Michael Bittner

Third-Party Code: The Hidden Menace in Mobile Applications

Mobile apps have become a ubiquitous feature of the modern lifestyle: whether they’re keeping up with friends and family throughout the day, pausing for a round of Candy Crush, or obsessively tapping social media notifications from dawn til dusk, Americans now spend 90% of their online life within the confines of an app. However, very few users or developers are aware of the dangers that this mobile activity regularly exposes them to.

It’s no secret that mobile apps represent a security risk, especially in terms of data privacy. As far back as 2013, a majority of smartphone owners were at least somewhat worried about this, and particularly egregious examples of data privacy abuse such as the recent FaceApp scandal have generated enough buzz to penetrate the mainstream media.

However, major app stores and developers understand the negative perception they are subject to, assuring users that the data they collect is for legitimate purposes. Eventually, users are lulled into a false sense of security by opt-in prompts which require user consent before an app can access their contacts, location, calls, or keystrokes.

Unfortunately, this sense of security stems from a dangerous misconception: in the vast majority of cases, app developers are not the only parties with access to data generated by users. When they grant permissions to a seemingly trustworthy app, users are unwittingly exposing their personal information to dozens of potentially malicious or compromised third-parties.

Third-Party Code Explained

When developers build websites or mobile apps, they rarely start from scratch: third-party vendors provide the code required for a variety of complex functions and dependencies from payment processing to page rendering and – most importantly – programmatic advertising. Although third-party code (or 3PC) is an essential part of the modern digital ecosystem, it is often an attack surface for bad actors.

Today, 3PC is the biggest driver of malware across the web, and it has quickly adapted to take advantage of mobile applications. Through third-party dependencies, malicious actors can drop persistent tracking cookies which spy on users and siphon personal information – including keystrokes, location data and more – back to its source.

Mobile 3PC: The Scale of the Problem

Over the years, sections of the mobile app market have developed different reputations for security. Users and developers alike tend to assume, for instance, that Android devices are more susceptible to malicious code hidden in apps than iOS devices. Our research challenges this assumption, revealing that 9 out 10 apps in the iOS store contained 3PC.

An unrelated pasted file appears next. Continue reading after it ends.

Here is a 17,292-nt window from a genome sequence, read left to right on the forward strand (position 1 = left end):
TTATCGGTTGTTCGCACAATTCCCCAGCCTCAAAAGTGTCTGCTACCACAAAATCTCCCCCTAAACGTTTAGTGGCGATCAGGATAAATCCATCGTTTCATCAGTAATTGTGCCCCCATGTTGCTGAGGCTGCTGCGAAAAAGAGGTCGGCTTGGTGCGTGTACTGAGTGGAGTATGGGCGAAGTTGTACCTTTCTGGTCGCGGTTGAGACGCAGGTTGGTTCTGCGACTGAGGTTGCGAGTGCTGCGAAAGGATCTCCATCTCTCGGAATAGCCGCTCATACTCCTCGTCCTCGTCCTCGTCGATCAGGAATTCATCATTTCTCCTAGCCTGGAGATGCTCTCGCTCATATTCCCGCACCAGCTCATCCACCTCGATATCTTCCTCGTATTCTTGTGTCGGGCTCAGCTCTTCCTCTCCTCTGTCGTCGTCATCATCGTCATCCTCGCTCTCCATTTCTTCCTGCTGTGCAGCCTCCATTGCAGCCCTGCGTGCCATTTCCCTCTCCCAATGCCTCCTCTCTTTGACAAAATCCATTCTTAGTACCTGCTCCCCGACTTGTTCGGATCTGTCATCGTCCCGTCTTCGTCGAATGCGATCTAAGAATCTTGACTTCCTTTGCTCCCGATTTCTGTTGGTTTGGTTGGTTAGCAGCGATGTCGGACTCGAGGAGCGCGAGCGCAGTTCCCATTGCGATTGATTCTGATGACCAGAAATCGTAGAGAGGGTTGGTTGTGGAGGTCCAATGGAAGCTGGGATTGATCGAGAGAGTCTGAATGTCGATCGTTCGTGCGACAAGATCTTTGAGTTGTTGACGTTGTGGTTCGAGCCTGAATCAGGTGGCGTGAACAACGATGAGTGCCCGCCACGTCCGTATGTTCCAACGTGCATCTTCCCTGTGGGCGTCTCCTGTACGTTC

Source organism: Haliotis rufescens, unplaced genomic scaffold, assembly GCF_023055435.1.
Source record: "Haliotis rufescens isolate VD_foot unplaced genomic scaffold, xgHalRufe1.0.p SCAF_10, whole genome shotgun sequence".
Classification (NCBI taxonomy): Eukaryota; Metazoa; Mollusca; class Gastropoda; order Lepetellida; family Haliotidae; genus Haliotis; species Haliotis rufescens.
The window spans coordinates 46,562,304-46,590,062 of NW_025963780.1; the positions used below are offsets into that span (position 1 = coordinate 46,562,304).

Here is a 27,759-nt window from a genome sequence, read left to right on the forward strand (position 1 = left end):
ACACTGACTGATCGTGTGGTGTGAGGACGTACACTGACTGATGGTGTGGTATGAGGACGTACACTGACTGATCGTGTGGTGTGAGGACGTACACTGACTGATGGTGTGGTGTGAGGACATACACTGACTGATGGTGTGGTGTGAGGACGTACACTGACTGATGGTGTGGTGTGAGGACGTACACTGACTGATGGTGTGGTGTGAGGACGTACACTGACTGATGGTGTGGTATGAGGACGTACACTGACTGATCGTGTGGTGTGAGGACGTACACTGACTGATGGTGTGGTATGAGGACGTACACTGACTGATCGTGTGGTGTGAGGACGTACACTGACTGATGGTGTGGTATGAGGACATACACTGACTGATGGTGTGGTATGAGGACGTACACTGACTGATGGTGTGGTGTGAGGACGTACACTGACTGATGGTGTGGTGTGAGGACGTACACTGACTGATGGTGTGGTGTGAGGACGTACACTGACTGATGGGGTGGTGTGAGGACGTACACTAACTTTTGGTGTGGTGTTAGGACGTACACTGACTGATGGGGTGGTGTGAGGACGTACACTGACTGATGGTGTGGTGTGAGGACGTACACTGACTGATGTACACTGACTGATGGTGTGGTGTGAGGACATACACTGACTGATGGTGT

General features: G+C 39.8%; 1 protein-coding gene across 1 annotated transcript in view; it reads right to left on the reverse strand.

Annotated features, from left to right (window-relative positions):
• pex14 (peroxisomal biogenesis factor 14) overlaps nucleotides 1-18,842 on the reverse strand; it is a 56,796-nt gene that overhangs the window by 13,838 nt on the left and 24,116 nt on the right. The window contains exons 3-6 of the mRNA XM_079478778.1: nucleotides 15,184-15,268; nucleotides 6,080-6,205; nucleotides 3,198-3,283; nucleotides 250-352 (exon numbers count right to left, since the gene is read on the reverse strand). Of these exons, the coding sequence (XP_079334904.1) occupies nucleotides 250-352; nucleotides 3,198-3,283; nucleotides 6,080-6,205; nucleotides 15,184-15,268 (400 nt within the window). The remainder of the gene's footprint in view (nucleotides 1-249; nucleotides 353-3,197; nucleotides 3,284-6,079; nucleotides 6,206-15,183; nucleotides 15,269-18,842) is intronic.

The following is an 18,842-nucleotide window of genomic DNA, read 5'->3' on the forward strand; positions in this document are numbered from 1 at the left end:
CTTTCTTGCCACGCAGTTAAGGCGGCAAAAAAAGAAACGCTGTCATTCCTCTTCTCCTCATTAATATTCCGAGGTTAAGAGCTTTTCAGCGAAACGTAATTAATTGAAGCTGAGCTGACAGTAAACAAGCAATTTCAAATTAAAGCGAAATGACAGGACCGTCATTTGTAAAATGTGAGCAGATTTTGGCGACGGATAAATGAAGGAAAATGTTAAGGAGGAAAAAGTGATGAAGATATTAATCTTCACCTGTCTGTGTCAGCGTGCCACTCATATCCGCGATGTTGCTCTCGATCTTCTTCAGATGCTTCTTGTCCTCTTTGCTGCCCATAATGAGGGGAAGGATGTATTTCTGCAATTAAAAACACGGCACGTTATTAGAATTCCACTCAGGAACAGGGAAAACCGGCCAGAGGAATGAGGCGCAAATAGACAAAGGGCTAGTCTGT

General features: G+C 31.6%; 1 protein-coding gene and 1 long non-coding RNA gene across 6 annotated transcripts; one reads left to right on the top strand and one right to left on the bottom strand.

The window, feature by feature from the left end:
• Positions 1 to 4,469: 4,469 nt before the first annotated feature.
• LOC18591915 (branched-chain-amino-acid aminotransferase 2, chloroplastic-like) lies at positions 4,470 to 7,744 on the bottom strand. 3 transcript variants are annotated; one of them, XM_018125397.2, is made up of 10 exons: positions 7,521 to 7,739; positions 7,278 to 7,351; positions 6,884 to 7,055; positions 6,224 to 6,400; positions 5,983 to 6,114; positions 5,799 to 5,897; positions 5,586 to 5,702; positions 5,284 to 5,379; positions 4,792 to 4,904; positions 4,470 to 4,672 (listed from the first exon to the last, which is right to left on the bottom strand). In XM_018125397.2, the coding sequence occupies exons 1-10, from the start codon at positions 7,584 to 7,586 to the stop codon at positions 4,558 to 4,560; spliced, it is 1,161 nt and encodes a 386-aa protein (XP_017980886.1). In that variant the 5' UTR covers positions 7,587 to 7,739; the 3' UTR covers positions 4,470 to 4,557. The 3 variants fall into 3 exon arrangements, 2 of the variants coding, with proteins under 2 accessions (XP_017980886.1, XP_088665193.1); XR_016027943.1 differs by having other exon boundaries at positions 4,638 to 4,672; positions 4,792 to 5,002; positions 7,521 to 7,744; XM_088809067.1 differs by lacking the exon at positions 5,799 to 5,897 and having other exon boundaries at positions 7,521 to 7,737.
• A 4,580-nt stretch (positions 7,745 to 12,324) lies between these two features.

Additionally, we found that:

  • On average, 13 third parties had access to user data during installation
  • 23 third parties had access during in-app purchases
  • 90% of network calls across top performing apps were made to third parties
  • 67% of cookies dropped by third parties are persistent, with an average lifespan of 1.5 years

Predictably, the largest single source of 3PC included advertiser and AdTech code powering display, banner and pop-up advertisements from within the application. Other sources included ISP and hosting infrastructure, publishers and – most concerningly – suspicious or unidentifiable third parties.

A break-down follows:

Mobile Applications

Although suspicious and unknown sources accounted for only 5% of the cookies present, they are not the only ones susceptible to manipulation by bad actors: ad networks, for instance, are frequently targeted by ‘malvertisers’. In October of last year, both Apple and Google purged 50 apps from their mobile stores for serving infected ads to users, showing that 3PC associated with AdTech is not automatically innocuous.

The Risks of Mobile 3PC

For mobile users, the risk presented by 3PC is extensive: not only can it compromise their location, identity and typing history, but it may also lead to malware, phishing or man-in-the-middle attacks that steal credit card information through their browser or mobile wallets. One instance of this attack style includes the PayLeak-3PC incident which impacted countless iOS and Android users in 2018.

For publishers and app developers, 3PC represents a threat to user trust, and – more seriously – may violate emerging data privacy legislation which requires publishers to seek consent from users before allowing third-party access to their data and to actively monitor the way vendors use this information. As the U.S takes the proposition of national data privacy laws seriously, it is high time for developers to take their third-parties seriously as well.

Bottom line: users must be cautious about installing apps from unknown developers. They should also be aware that even trusted developers depend on 3PC, and – as of January 2020 – very few developers are monitoring third parties for suspicious activities. For developers, this research should be a wake-up call to vet dependencies used in app development and invest in resources to keep their users’ data safe.